Saturday, March 2, 2013

Minas Gerais... Historic Ouro Preto, Mariana, Itabirito, Congonhas and Tiradentes

A Brazilian friend of mine told me that one of the most beautiful areas in the country is the state of Minas Gerais. Another friend mentioned that the best food in the country originates from Minas Gerais. Well, I had to check it out for myself... off to Minas Gerais.
I stopped at this roadside restaurant and found a treat.
It was probably the best sandwich that I had eaten in a long time. The bread was called Pao de Batata. It was like potato bread with cheese. I ordered a chicken sandwich and it was delicious. 
Much of the road was asphalt, but I managed to wander around a bit and find some dirt.
This is a short 45 second video of a look around Minas Gerais.
After a few hours of riding, I reached my destination... Ouro Preto.

Ouro Preto (Black Gold) is a former colonial mining town located in the Serra do Espinhaço mountains and was designated a World Heritage Site by UNESCO because of its outstanding Baroque architecture. 
Founded at the end of the 17th century, Ouro Preto was originally called Vila Rica (Rich Village), the focal point of the gold rush and Brazil's golden age in the 18th century under Portuguese rule. 
The city contains well-preserved Portuguese colonial architecture, with few signs of modern urban life. Modern construction must adhere to historical standards maintained by the city. 
18th- and 19th-century churches decorated with gold and the sculptured works of Aleijadinho make Ouro Preto a prime tourist destination. 
The tremendous wealth from gold mining in the 18th century created a city which attracted the intelligentsia of Europe. 
Philosophy and art flourished, and evidence of a baroque revival called the "Barroco Mineiro" is illustrated in architecture as well as by sculptors such as Aleijadinho, painters such as Mestre Athayde, composers such as Lobo de Mesquita, and poets such as Tomás António Gonzaga.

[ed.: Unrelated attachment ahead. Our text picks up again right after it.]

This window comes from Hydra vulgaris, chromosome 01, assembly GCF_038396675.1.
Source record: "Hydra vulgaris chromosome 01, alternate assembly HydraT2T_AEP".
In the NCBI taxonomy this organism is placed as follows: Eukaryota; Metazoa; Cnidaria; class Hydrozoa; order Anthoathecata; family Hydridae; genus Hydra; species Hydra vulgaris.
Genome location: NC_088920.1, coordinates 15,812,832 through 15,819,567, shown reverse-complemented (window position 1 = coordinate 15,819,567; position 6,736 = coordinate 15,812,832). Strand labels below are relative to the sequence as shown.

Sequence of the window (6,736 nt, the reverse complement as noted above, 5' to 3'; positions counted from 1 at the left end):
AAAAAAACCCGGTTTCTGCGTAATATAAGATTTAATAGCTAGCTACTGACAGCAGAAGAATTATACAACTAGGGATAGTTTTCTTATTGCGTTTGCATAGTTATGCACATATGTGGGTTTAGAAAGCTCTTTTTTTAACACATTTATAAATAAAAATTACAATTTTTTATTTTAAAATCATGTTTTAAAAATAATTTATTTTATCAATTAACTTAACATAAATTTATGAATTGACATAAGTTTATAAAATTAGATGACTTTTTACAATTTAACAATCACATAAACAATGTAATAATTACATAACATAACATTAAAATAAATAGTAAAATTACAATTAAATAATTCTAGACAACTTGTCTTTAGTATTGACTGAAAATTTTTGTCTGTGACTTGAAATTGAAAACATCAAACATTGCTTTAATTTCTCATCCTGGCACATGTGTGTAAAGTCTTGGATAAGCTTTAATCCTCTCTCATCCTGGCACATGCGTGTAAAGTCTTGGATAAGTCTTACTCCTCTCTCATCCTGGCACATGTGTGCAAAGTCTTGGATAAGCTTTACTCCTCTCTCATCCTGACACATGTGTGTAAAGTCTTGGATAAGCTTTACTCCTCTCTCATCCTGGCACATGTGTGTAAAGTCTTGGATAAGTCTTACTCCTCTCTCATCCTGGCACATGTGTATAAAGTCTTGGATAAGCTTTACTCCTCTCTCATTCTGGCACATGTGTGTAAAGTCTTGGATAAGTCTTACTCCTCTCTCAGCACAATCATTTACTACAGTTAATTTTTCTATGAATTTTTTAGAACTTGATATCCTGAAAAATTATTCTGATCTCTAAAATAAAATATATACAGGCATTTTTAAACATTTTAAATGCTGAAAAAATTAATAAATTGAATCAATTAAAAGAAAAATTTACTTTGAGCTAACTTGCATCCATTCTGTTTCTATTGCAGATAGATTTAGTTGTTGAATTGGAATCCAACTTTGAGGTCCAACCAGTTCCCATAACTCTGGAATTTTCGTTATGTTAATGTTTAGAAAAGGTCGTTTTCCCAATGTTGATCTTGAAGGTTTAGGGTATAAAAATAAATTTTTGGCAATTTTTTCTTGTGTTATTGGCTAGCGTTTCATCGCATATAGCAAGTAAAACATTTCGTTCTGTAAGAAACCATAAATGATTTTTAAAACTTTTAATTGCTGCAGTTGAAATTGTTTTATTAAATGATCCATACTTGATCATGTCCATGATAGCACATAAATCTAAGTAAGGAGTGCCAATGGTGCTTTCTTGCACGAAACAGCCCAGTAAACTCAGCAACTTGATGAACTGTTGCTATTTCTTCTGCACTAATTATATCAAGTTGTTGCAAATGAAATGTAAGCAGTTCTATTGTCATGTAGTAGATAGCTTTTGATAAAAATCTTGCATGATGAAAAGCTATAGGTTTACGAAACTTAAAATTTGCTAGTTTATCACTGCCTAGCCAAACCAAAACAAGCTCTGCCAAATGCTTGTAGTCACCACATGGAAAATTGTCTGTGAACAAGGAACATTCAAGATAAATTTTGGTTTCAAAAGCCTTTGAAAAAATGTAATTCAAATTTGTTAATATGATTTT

At that time, Vila Rica was the largest city in Brazil, with 100,000 inhabitants. 
In 1789, Ouro Preto became the birthplace of the Inconfidência Mineira, a failed attempt to gain independence from Portugal. 
The leading figure, Tiradentes, was hanged as a threat to any future revolutionaries. In 1876, the Escola de Minas (Mines School) was created. 
This school established the technological foundation for several of the mineral discoveries in Brazil. 
Ouro Preto was capital of Minas Gerais from 1720 until 1897, when the needs of government outgrew this town in the valley. 
The state government was moved to the new, planned city of Belo Horizonte.
Now, Ouro Preto is a major tourist destination, for its well-preserved colonial appearance with old buildings and cobblestone streets.
Sunset on the horizon
Sunset illuminating clouds on the horizon
So many niches to explore in Ouro Preto.
From Ouro Preto I took a day trip and rode to another historical town nearby called Mariana. Mariana is the oldest city in the state of Minas Gerais, Brazil, founded on July 16, 1696.
Mariana, originally known as Nossa Senhora do Carmo, came into existence with the discovery of gold along the Ribeirão Nossa Senhora do Carmo river in 1696. 
Known informally as the Primeira Cidade (First City), it is indeed a city of firsts.
It was the first vila established in the state and soon became the first state capital, and a major center for the burgeoning gold trade. 
In 1745, the Portuguese king, Dom João V, renamed the city after his wife, Maria Ana D'Austria. 
Around the same time, the city became the seat of the first bishopric in the state and hence became an important religious center for the region. 
In response to the influx of people, streets and rectangular plazas were planned, making Mariana the first planned city in the state. 
The Igreja de São Pedro dos Clérigos is a very attractive church designed by Antônio Ferreira Calheiros, who also designed the Igreja Nossa Senhora do Rosário in Ouro Preto. Construction began in 1752 but the church was never really finished.
On the anniversary of the city's founding, the state governor comes to spend the day in Mariana, and the city relives the days when it was the grand capital of Minas Gerais.
These days, Mariana preserves many of the original colonial buildings and churches in such a thorough way that the traveller almost feels he has stepped back in time.